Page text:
,   [ErrorText] [nvarchar](50) NOT NULL
,   [CreateDate] [datetime] NOT NULL
,   [CreatedBy] [uniqueidentifier] NULL
,   [ModifiedDate] [datetime] NULL
,   [ModifiedBy] [uniqueidentifier] NULL
,   [ModuleReference] [uniqueidentifier] NULL
,   [RowStatusId] [uniqueidentifier] NULL
We needed to replicate the data out of the application tables so naturally, I had described the pattern in Biml and let it run. Until it blew up on me. The 1.7.0 release of BIDS Helper uses the new and improved Biml engine and it actually reported an error on emission. Contrast that with the 1.6.0 release which happily emitted the DTSX. This of course is documented in the Release Notes for Mist 4.0 Update 1

BimlScript Errors/Warnings

  • Added an error for duplicate dataflow column nodes. This usually arises with "reserved" column names "ErrorCode" and "ErrorText" (sic)

That should actually be "ErrorColumn". There's an ErrorDescription that is added in the OnError event and I've sent an email along to Varigence to get that corrected but I'm not seeing an ErrorText anywhere.


The following Biml is sufficient for you to see the error generated (and to show off the new error reporting functionality in BIDS Helper 1.7.0)
<Biml xmlns="">
        <OleDbConnection Name="CM_OLE" ConnectionString="Data Source=localhost\dev2014;Initial Catalog=tempdb;Provider=SQLNCLI10.1;Integrated Security=SSPI;Auto Translate=False;" />
        <Package ConstraintMode="Linear" Name="ErrorCodeTest">
                <Variable DataType="String" Name="SimulateBadTable"><![CDATA[SELECT * FROM (VALUES (NULL, NULL)) D(ErrorCode, ErrorColumn); ]]></Variable>
                <Dataflow Name="DFT Test">
                        <OleDbSource ConnectionName="CM_OLE" Name="OLE_SRC dbo_ErrorCodes">
                            <VariableInput VariableName="User.SimulateBadTable"></VariableInput>
                        <DerivedColumns Name="Do Nothing"></DerivedColumns>
Component OLE_SRC dbo_ErrorCodes of type AstOleDbSourceNode in Dataflow DFT Test has duplicate column reference with name 'ErrorColumn' on ouput 'Error'. This may be due to the 'ErrorCode' and 'ErrorColumn' columns that are automatically added to error output paths by SSIS. Ensure that all column names are unique.

Known issue

This is apparently a known issue based on this Connect Item SSIS - ErrorCode column in source table causes duplicate ErrorCode to be introduced but it's marked as Closed - Fixed. I'm not seeing the fixed part with SQL Server 2014

For those Bimling, it's also logged over on the Varigence forums but they simply reference the Connect item.

What to do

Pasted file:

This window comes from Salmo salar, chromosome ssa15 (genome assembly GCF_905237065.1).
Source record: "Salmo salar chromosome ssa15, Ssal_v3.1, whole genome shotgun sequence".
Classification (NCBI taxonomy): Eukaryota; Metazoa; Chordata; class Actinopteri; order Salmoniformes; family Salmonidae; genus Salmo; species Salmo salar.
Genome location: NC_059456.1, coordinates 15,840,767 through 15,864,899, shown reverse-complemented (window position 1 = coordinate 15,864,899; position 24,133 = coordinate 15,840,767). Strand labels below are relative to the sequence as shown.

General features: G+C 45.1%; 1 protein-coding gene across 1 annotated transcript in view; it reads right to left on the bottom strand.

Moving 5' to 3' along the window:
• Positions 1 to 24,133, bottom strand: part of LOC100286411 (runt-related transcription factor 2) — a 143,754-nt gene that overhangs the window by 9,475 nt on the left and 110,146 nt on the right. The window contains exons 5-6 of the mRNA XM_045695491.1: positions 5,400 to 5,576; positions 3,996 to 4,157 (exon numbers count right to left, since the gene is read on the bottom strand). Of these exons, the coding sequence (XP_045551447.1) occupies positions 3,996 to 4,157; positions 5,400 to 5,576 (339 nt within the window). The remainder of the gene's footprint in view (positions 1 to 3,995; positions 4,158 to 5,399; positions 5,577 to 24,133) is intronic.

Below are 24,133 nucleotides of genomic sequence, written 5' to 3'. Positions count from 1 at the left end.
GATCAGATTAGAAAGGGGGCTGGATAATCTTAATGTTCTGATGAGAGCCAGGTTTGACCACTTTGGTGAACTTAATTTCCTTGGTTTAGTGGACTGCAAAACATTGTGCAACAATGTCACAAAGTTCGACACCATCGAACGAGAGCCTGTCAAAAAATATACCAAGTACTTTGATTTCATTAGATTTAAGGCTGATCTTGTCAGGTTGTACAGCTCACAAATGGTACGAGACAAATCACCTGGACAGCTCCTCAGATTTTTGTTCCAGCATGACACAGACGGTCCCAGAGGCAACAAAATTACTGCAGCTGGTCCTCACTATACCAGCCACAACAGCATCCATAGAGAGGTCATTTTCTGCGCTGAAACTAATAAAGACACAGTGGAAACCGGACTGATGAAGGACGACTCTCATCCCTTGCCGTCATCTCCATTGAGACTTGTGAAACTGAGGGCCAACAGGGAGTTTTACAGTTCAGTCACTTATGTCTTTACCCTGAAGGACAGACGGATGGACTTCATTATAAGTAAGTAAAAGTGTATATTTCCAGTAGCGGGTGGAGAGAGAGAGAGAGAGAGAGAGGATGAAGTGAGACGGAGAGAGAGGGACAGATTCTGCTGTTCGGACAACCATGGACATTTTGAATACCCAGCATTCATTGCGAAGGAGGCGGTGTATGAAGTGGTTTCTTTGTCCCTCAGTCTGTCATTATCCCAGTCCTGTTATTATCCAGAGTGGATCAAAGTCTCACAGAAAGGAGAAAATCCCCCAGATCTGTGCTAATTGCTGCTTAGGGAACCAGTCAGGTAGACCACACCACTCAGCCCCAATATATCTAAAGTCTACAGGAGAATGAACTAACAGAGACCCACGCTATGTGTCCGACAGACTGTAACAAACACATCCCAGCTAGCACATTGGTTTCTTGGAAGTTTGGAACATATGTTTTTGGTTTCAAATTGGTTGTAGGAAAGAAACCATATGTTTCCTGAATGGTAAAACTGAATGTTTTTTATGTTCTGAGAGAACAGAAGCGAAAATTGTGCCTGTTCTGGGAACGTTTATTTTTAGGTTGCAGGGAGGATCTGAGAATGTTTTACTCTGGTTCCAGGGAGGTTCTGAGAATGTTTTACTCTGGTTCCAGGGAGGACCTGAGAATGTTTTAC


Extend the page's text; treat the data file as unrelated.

I don't know yet (sadly, this excites me). My lazy pattern was using the table selector for my OLE DB Source but for this one table, I'd need to explicitly grab the column list and alias the ErrorCode column as something else. What I'd rather do is rename the Error path's columns but that does not seem possible.

Wednesday, February 25, 2015

Biml - Snippets

I've been working with Biml for a year and a half now. With the Intellisense built into BIDS Helper or Mist itself, I can bang out some code fairly quick. My mental parser isn't too bad either, I can read and generally see what is/isn't set correctly in it. Except for the Script Tasks and Components. Even in Mist, they still kick me in the pants. What's the ProjectCoreName and how does that differ from the ScriptTaskProjectName and should it differ? What's the crazy syntax for escaping my code within the code? Yeah, I don't care anymore.

I no longer care, because I have a snippet. If only I had a Donk! A snippet is like a macro — type some mnemonic keystroke and if you want the snippet, hit Tab. The C# snippet that comes to mind is cw which autocompletes to Console.WriteLine. Man, that'd be helpful for slingin' Biml.

Wait, why haven't I used them? I know you can create custom snippets for .NET so why not one for "XML?" Yeah self, why not? To save you the trouble of arguing with yourself for not being clever, I'm going to tell you to start creating your own snippets, contribute them to and let's get cranking.

Getting started with snippets

I don't know that you have to, but there's a very handy tool called Snippet Designer that makes it a cinch to create snippets.

Highlight the text you're interested in and in your right click menu, Export as Snippet. You can ignore the Create Snippet..., that's Red Gate's SQL Prompt and won't create the right type of snippet for these file types.